a colourful journey

I have been married for 9 years and have one son who is 8 years old. My husband’s family are farmers. There are 4 sons in the family and all are married. We all lived together in his parents’ small home (Ed: Maximum of 4 rooms).

prayer_wheel_smRight from the beginning of our marriage, even though it was a marriage arranged by my husband’s parents, I was aware that they did not like me and thought I was too much of a backward village girl for their son. They wanted someone who was more modern and not so quiet as me. As time went on my husband began to agree with his parents that I was not good enough for him and he began to treat me very poorly. I knew that he didn’t love me.

As our financial situation deteriorated my husband and his family planned for him to go and work in the Arab countries which is very common for poor Nepali families. Many Nepali women live for years without their husbands who are working “outside”. Without consulting me, he left for an Arab country when we had been married for two years and my son was one year old. He rang occasionally but never sent money to me and I had to ask my parents-in-law whenever I needed money for my son or me.

My sisters-in-law began to treat me as the domestic slave, giving me all the household chores and criticizing the way I did them. I could never make them happy although I continued to try for the sake of my son. They would shout at me and treat me very badly but did not let me tell my husband, eventually not even allowing me to speak with him on the phone.

I would cry and cry whenever I was on my own and wonder if this was karma, or what I had earned from my past life. Nepali people have the tradition that when a daughter is married, she leaves her parents’ home, never to return. At our wedding, the bride’s parent say, “Mare pap, pale punnya” meaning “Kill her and it is a sin, treat her well and you will be blessed.” You realize that your daughter is entirely at the mercy of her husband’s family.

I wondered if I was going mad. Even though his family tried to convince my husband I was a bad wife and not good enough for him, I always hoped that one day when my husband came back, he would understand me and love me.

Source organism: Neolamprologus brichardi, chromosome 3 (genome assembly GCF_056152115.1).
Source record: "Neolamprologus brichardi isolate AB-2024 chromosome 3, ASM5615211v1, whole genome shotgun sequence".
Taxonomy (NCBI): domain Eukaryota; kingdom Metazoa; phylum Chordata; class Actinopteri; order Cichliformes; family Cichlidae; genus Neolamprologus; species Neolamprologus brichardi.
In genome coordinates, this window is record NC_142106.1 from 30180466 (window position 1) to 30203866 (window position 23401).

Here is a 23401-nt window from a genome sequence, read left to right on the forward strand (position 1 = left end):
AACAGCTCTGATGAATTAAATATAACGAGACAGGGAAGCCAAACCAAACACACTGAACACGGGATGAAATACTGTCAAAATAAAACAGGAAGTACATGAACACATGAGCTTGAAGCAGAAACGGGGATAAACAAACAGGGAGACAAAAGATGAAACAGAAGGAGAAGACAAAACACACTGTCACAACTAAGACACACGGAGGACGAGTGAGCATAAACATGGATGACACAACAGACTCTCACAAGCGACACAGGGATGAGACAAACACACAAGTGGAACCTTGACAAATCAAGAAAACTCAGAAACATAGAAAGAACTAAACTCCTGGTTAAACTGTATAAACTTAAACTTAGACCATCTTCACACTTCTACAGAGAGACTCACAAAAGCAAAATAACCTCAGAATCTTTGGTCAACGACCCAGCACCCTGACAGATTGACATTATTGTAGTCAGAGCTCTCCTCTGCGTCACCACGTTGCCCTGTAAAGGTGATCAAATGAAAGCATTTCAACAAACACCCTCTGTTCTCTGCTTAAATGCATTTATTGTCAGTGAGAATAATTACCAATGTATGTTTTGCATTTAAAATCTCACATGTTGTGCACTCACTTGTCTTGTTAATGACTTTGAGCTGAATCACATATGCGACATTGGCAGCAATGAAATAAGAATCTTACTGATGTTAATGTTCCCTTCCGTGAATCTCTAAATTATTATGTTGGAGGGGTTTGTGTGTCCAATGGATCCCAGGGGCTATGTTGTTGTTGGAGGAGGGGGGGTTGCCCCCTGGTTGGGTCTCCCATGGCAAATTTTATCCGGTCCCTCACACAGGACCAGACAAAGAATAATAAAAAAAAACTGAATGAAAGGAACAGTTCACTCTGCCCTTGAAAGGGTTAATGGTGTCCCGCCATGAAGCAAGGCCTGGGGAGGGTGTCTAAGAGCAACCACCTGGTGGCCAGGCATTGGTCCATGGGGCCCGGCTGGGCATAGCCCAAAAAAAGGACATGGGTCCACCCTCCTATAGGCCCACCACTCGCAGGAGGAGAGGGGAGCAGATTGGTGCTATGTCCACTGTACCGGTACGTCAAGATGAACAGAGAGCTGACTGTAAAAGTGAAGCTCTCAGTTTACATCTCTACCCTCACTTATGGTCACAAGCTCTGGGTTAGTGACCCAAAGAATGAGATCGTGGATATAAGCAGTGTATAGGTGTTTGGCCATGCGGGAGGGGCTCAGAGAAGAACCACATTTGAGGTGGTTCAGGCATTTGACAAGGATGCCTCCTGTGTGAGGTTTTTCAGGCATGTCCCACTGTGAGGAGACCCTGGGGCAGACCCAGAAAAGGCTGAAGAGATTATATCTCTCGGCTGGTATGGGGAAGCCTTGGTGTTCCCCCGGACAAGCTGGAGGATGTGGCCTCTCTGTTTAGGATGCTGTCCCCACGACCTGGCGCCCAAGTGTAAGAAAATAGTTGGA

When he came back I was so happy, but immediately began to cry when I realized he had bought his new wife home with him as a surprise. In fact, I fainted. (Ed: Bigamy has been illegal in Nepal since 1965 but is still openly practiced.) I realized that I was alone and had no-one to help me. Neighbours and friends advised me to stay in the marriage and negotiate with the second wife. No-one was there to tell me my rights or advocate for me.

Eventually I heard about Sammunat and went to Kopila-didi and told my story. Kopila-didi went to my area police station and helped me to put in my application for the bigamy charge. The village registered the case and the police arrested my husband. Sammunat helped me to get all I was entitled to. Sammunat told me that they were with me. They told me to have courage and be confident with myself and that I could be independent. From this day I was confident that I was not alone as there were many ladies in Sammunat who had become my friends. I don’t feel alone but I still feel hurt and sad whenever I hear the word “backward”.

Nowadays I am working making clay beads and necklaces. I am very happy and feel very independent, confident and happy. I have one son, I have to live for him. Now it is my duty to send him to school and coming to Sammunat is my daily routine. At last, this is my very painful story.

From the “backward lady”, Anjana

A Colourful Journey

A Colourful Journey